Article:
Eric was at the Astor Center to promote his new book, On the Line, a detailed account of life in the kitchen of the 3-Michelin starred Le Bernadin. As we made our way though the back halls, Christine Muhlke, author behind the birth of the book arrived, tired and asked for a Campari & soda. She was young and pretty and as a food editor for the NY Times, looked, in equal parts, very busy and very important. We were escorted back into the room where their stage conversation would take place before an audience of eighty or so New York foodies. I had gotten notice of the event through the Village Voice Bites email newsletter. I thought then that lots of people would be there but it turns out that cult foodies who will shell out seventy five bucks to hear a chef talk on a Monday night are actually a rare breed.  

But Eric Ripert isn’t an ordinary chef. He’s not the guy peeling carrots advising me to rethink my career choice. (“There’s still time to be a banker,” I was told while trailing at a restaurant of Le Bernadin caliber, by a 25-year-old sous chef. Apparently he doesn’t watch the news.) Chef Eric is an insipration. He’s normal. Well, kind of normal. I tried to get him to admit that he had some guilty food pleasure, like Doritoes or Mountain Dew and he curled up his plump lips and said “Zeez tings do not apeel to me.” Black truffles and dark chocolate have his heart, though he feels no guilt about any food indulgence and doesn’t understand why anyone else would either. “Or a really good caviar.” What’s there to feel guilty about? 

Growing up in Andorra and France, Eric recalls his first food memory to me: rolling dough for breadsticks. As he talks, he stares at the floor, smiling.  His palms come together and he slides them back and forth as though Mama’s or Granmama’s pate is still there. So how does a kid from the seaside town of Antibes in France achieve such great heights? “I was a terrible student. When I was 15 the Headmaster of my school had a meeting with my parents and he told them ‘he needs to find a profession.’” At this, the young Eric chose culinary school, thus setting in motion a future of truffles and dark chocolate.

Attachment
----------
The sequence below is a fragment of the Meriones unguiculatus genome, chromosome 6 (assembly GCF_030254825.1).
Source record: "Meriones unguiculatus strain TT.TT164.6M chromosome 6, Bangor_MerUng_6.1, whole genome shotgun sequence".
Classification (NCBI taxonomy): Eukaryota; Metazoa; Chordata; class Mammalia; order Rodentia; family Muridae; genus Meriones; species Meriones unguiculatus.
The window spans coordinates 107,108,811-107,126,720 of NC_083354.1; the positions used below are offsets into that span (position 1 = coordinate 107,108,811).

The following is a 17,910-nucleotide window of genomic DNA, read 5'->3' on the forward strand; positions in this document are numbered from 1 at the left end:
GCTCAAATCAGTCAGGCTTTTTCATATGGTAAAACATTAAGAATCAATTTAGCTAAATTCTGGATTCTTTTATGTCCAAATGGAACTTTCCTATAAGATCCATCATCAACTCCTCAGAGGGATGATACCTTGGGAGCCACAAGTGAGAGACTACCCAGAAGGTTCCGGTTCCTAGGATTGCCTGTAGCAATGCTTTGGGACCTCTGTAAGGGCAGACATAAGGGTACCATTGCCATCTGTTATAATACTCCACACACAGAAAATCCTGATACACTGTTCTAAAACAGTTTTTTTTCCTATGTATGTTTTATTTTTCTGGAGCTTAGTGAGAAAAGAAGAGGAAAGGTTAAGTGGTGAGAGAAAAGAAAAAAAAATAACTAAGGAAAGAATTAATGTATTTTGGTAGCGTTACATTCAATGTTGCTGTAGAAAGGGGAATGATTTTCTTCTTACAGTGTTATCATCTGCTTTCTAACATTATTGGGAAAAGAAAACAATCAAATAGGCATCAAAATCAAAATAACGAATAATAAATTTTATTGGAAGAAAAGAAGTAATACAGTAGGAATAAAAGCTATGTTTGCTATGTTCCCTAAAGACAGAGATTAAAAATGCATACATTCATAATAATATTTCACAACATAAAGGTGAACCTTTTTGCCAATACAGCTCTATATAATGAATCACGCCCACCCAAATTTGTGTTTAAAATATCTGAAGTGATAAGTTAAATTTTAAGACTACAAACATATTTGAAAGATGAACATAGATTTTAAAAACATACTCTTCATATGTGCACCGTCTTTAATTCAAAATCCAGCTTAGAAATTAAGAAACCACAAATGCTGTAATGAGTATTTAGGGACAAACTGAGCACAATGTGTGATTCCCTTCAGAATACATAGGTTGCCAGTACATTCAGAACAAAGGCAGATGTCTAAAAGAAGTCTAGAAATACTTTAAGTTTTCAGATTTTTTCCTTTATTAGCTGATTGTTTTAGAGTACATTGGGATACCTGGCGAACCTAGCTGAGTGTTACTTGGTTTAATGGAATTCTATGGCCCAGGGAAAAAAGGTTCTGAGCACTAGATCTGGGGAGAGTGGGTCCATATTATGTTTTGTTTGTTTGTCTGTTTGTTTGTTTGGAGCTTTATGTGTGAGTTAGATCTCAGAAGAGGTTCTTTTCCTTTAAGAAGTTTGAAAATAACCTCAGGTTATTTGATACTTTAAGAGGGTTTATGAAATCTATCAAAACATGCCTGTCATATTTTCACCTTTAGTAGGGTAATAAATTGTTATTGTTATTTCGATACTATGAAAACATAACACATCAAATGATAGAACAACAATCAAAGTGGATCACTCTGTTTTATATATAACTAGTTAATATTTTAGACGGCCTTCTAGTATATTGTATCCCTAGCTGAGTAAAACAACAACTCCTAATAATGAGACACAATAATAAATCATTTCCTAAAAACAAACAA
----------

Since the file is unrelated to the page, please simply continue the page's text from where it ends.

On the Line is a detailed account of life at Le Bernadin. From a minute-by-minute account of a typical day, to a glossary of kitchen slang, it is a touching love story, between people, a place and the food that is created there every night, 150,000 plates per year. Christine noted in our conversation that every single one of the 120 employees is valuable and necessary and the place would not run if any one of them was absent. Eric is surprised to hear that this is unique in a workplace. I resist the temptation to regale him with stories of all-to-common office drama and apathy, and instead listen as he speaks so lovingly of the team he has built. He has studied Buddhism for twenty years and Christine credits that, at least partially, with Eric’s ability to lead, without an ego. At this, he bursts a gaffaw laugh and says “Oh, no! I have an ego!” and trails off, neglecting to elaborate.

Eric’s history is one of never-give-up integrity and passion and that unfolds beautifully on every page of On the Line, and his ability to tell a story (cutting his finger on the first day at La Tour d’Argent) to me and also to an audience who filled the room. For an hour or so he and Christine recount the writing of the book, while also filling in gaps that were left “for the sequel.” Christine jokes, but there’s a distinct air of vision in Eric’s talking. He talks openly about anticipating the downturn in the economy several years ago and at that time, decided to broaden his enterprise, write a book for example, and appear as guest on Bravo’s Top Chef, thus exposing Le Bernadin to an audience for whom it may never hit their radar. He’s a brilliant business man in this way. Does he expect the lowly food blogger to have a weekly reservation at Le Bernadin? Of course not. But graduation, anniversary, special occasion? Yes. Through his marketing efforts, an entire audience of aspiring foodies and gourmet junkies have his name permanently engraved in their pop culture memory.